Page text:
The working-class victims of bourgeois repression and deliberate murder are legion. The murder of Nicola Sacco and Bartolomeo Vanzetti, who were burned alive in the electric chair in Massachusetts, on August 23, 1927, was a cold-blooded crime committed by the American capitalist class in the full sharp glare of world wide attention and protest. Mass demonstrations were organised in every city in the world where Communist and Socialist movements existed. Protests and demands for clemency were made by many well known writers and politicians. These included British working-class leader George Lansbury, whose indignant exposition of the case serves as an introduction to this pamphlet. There were riots in European cities when news came through that, after six years under sentence of death, Sacco and Vanzetti had finally been killed.
Both of them were Italian American anarchists. Both were brave, dignified and class-conscious men. They saw what was happening to them with the eyes of working-class militants. They commented publicly at each turn in the legal-political murder process that had them in its grip. Vanzetti was a man of uncommon eloquence. They became known as people, not just as far-away symbolic figures, to millions all over the world.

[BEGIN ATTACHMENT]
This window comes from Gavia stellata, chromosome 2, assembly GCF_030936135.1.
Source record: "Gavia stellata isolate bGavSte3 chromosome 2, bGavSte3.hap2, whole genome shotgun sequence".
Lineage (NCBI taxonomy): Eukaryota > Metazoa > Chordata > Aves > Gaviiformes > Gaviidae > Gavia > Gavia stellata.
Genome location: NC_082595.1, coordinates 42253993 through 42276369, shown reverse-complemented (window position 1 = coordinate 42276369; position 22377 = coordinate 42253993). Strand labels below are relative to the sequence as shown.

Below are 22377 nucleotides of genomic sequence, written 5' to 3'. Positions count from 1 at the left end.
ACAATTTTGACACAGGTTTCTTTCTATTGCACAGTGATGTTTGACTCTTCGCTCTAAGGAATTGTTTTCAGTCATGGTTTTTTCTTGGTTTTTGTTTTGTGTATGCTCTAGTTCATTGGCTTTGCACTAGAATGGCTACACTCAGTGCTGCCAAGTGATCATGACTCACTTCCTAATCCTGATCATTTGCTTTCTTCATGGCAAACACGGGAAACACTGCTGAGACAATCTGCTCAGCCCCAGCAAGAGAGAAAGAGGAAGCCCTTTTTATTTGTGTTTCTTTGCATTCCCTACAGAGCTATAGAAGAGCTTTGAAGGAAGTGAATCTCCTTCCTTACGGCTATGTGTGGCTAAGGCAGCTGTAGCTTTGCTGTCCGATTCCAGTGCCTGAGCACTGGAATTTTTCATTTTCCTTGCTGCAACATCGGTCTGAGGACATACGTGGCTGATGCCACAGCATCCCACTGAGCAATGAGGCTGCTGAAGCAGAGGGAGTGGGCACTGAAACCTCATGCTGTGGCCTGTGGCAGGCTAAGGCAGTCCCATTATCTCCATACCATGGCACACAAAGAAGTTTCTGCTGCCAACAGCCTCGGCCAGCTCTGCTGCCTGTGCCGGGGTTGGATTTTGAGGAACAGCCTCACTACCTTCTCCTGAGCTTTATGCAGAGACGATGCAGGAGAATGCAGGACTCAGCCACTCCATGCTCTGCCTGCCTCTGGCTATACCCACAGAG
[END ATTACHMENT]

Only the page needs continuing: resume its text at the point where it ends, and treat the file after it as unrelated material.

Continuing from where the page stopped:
The authors of this collection, James P Cannon and Max Shachtman, were central organisers of the campaign to save Sacco and Vanzetti. Cannon was National Secretary of International Labor Defense, the US section and the hub of the international campaign to save them. The young Max Shachtman edited its monthly journal, Labor Defender.
An arm of the Communist movement, International Labor Defense operated as a non-factional defender of all working class victims of class justice and bourgeois vengeance, whether they were Communists or its declared political opponents. The world wide campaign for the anarchists, Nicola Sacco and Bartolomeo Vanzetti, was conducted in that fine spirit, and exemplified it.